Beginning in the 16th century, England spread its language around the world though conquest and diplomacy. One of its colonies, the U.S., continued that diffusion in the 20th century, primarily through mass media. In the 21st century, English became the first or second language in more countries than any other and by more people, only behind Mandarin Chinese.


When a French buyer, Japanese supplier and Mexican manufacturer meet in Hong Kong for a trade show, they talk in the language of international commerce: English. You need to learn that language if you want to do business with a country outside of your own. In many parts of the world, such as the U.S., you cannot get a job unless you speak English at native levels. Some professions, such as airline pilot, require the language no matter the country of origin. Learning English can thus provide you with a job advantage over non-English speakers.


The most popular language for websites is English. Although sites can be translated to dozens of languages at the click of a mouse, the results are stilted and barely readable. If you harbor any hope of using the Internet for research, communication or fun, you must learn the language. Even the codes, such as HTML, CSS, Flash and Java, used to create websites are based in English.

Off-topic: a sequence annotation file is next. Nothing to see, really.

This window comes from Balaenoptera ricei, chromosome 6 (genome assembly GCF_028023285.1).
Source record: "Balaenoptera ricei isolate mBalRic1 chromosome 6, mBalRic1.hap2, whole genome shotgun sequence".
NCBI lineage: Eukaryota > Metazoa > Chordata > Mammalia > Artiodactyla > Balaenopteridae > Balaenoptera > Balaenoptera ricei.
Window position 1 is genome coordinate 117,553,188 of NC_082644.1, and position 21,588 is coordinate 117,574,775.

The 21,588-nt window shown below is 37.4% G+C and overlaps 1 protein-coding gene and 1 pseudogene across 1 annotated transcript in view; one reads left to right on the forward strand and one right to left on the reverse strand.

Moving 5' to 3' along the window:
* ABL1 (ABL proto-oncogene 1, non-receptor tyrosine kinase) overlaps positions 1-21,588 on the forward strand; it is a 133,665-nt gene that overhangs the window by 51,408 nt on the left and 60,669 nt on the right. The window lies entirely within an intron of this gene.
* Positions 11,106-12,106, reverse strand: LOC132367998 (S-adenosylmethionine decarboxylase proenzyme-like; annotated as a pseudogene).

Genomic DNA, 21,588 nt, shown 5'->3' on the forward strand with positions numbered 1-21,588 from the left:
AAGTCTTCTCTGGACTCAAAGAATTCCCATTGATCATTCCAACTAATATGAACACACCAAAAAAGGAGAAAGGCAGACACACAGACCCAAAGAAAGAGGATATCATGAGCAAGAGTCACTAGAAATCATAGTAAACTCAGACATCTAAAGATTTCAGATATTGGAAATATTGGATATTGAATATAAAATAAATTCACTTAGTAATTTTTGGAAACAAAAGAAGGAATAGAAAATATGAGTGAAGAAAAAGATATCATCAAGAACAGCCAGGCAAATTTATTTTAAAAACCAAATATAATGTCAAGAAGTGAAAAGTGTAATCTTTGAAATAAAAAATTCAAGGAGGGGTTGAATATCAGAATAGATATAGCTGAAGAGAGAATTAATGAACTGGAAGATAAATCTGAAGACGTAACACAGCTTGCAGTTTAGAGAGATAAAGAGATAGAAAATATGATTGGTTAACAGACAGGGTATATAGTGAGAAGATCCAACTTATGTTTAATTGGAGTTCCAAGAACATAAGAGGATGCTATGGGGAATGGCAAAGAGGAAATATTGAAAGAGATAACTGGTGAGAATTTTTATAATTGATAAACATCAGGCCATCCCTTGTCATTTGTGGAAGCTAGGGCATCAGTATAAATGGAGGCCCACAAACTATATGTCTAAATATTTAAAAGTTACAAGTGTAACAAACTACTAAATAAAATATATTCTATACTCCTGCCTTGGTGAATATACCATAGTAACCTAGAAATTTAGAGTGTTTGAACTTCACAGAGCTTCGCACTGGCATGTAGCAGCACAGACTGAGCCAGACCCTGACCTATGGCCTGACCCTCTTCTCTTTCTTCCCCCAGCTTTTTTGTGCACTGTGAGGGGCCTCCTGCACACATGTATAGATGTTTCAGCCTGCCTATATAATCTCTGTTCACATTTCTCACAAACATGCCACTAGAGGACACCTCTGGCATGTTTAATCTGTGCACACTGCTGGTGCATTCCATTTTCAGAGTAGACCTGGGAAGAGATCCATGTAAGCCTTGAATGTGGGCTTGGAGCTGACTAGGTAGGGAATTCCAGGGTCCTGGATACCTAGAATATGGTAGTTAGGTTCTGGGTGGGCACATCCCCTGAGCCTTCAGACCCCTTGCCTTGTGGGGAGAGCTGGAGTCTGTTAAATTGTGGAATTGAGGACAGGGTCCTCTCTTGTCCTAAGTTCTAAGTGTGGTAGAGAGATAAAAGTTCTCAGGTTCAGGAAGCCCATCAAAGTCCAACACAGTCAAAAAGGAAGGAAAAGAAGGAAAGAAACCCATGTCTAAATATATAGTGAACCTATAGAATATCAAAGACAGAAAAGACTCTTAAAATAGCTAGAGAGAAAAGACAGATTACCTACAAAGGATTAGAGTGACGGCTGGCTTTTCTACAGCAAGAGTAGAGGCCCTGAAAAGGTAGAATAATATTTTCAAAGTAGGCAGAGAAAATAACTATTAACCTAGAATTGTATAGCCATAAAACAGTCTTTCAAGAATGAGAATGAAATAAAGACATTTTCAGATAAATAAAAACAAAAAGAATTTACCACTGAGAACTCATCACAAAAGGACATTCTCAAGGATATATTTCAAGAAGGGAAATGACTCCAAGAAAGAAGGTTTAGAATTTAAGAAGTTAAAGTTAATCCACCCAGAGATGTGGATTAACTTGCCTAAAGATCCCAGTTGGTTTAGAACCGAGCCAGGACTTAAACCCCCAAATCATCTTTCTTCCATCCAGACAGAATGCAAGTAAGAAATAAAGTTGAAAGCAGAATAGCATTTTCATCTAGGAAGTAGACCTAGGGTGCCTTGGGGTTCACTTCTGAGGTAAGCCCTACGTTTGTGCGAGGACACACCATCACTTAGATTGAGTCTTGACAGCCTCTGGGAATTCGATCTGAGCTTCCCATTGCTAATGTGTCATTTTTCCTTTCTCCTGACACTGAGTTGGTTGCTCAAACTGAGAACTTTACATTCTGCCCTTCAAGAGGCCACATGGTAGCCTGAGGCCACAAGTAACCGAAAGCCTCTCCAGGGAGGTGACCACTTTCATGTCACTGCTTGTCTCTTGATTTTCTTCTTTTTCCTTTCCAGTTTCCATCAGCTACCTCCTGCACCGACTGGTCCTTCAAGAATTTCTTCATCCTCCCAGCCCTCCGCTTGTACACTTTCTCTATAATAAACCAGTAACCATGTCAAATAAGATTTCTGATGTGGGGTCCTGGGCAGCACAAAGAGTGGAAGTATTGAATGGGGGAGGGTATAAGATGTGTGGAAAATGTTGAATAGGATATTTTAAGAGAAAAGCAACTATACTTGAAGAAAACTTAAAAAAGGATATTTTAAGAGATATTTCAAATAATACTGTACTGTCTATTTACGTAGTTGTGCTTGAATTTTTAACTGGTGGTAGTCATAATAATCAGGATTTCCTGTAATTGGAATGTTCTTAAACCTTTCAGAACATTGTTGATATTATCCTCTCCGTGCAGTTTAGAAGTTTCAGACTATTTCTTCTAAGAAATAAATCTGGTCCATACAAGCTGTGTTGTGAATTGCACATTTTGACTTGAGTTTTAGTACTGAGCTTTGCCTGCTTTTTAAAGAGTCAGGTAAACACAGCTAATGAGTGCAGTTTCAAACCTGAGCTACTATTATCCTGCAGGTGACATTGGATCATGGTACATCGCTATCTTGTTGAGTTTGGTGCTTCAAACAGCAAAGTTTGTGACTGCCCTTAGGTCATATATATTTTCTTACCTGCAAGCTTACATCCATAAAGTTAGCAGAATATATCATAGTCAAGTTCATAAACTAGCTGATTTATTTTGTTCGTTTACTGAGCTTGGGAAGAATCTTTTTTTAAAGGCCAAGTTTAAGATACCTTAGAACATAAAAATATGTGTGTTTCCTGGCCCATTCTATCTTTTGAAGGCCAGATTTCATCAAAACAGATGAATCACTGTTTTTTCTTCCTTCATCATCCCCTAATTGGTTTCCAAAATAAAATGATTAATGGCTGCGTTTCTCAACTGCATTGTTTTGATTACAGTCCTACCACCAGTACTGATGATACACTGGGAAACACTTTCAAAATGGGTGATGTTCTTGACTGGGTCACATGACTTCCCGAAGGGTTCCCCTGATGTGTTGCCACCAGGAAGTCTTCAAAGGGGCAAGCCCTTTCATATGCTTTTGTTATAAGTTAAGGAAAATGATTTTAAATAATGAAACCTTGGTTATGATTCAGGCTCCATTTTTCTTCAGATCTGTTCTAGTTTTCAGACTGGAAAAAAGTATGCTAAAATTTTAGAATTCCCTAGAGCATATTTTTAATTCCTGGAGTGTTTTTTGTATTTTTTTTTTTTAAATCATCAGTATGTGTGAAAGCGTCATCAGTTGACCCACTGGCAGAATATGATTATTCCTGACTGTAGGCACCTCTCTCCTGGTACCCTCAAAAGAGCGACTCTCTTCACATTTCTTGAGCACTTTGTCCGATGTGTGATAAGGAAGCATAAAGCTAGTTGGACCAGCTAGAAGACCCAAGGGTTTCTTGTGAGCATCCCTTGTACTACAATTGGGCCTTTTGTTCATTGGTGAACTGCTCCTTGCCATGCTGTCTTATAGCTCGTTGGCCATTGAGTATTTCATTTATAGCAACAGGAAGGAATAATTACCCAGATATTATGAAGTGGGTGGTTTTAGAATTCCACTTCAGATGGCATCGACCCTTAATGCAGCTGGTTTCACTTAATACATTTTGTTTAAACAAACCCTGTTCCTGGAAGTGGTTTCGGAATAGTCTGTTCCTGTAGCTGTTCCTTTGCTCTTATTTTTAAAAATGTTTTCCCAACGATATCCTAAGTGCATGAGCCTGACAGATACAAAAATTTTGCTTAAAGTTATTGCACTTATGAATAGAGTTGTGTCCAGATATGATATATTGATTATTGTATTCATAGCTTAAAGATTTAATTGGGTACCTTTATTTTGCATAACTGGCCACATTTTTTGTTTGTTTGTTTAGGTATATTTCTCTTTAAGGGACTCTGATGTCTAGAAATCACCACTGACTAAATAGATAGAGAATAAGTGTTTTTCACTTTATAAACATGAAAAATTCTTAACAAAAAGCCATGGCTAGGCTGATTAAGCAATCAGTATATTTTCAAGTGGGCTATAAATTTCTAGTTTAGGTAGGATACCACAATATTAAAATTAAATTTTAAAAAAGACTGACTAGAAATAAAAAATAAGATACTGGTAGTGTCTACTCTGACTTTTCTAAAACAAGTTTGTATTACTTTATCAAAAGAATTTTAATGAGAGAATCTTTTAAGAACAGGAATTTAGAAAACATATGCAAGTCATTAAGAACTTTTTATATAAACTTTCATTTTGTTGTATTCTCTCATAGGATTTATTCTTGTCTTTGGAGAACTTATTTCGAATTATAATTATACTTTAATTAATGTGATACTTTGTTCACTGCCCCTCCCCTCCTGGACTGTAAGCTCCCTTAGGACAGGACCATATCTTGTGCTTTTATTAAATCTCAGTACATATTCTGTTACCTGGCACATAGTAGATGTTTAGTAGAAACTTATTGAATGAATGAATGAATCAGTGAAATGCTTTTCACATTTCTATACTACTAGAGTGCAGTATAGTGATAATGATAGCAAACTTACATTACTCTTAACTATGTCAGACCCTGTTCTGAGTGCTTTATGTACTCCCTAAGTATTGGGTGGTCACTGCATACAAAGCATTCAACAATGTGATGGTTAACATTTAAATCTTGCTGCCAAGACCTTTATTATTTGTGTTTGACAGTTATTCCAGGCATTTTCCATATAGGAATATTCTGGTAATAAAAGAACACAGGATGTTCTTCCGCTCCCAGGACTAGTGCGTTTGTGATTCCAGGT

Recognizing the importance of the language, everyone from immigrants to the U.S., to school kids in Japan, to businessmen in Russia clamor to learn it. Teaching English as a second language provides you an additional job opportunity. Organizations devoted to this task not only provide the salary but living arrangements, transportation and experiences with foreigners. This is an excellent way to immerse yourself in the culture and language of another country.


Many of the world's most visited destinations are English-speaking countries: the U.S., Canada, Australia and England. Added to that is second-language status in nearly any tourist area of the globe. With English, you can travel confidently almost anywhere in the globe and talk with native speakers who may otherwise ignore you.

Art and Media

Translations of English literature and media cannot preserve the flavor and rhythms of the original tongue. Learning English gives you access to the plays of Shakespeare, the songs of the Beatles, the "Harry Potter" movies of England and the television sitcoms of the U.S. American periodicals clue you in to their honest opinion of every country and culture.

Other Languages

Learning English is a stepping stone to learning two language families. Germanic languages, such as German, Swedish and Dutch, are directly related to English and share vocabulary and grammar. Romance languages, such as Spanish, French and Latin, are related to English mostly through historical circumstances and offer a familiar alphabet, word roots and grammar concepts.

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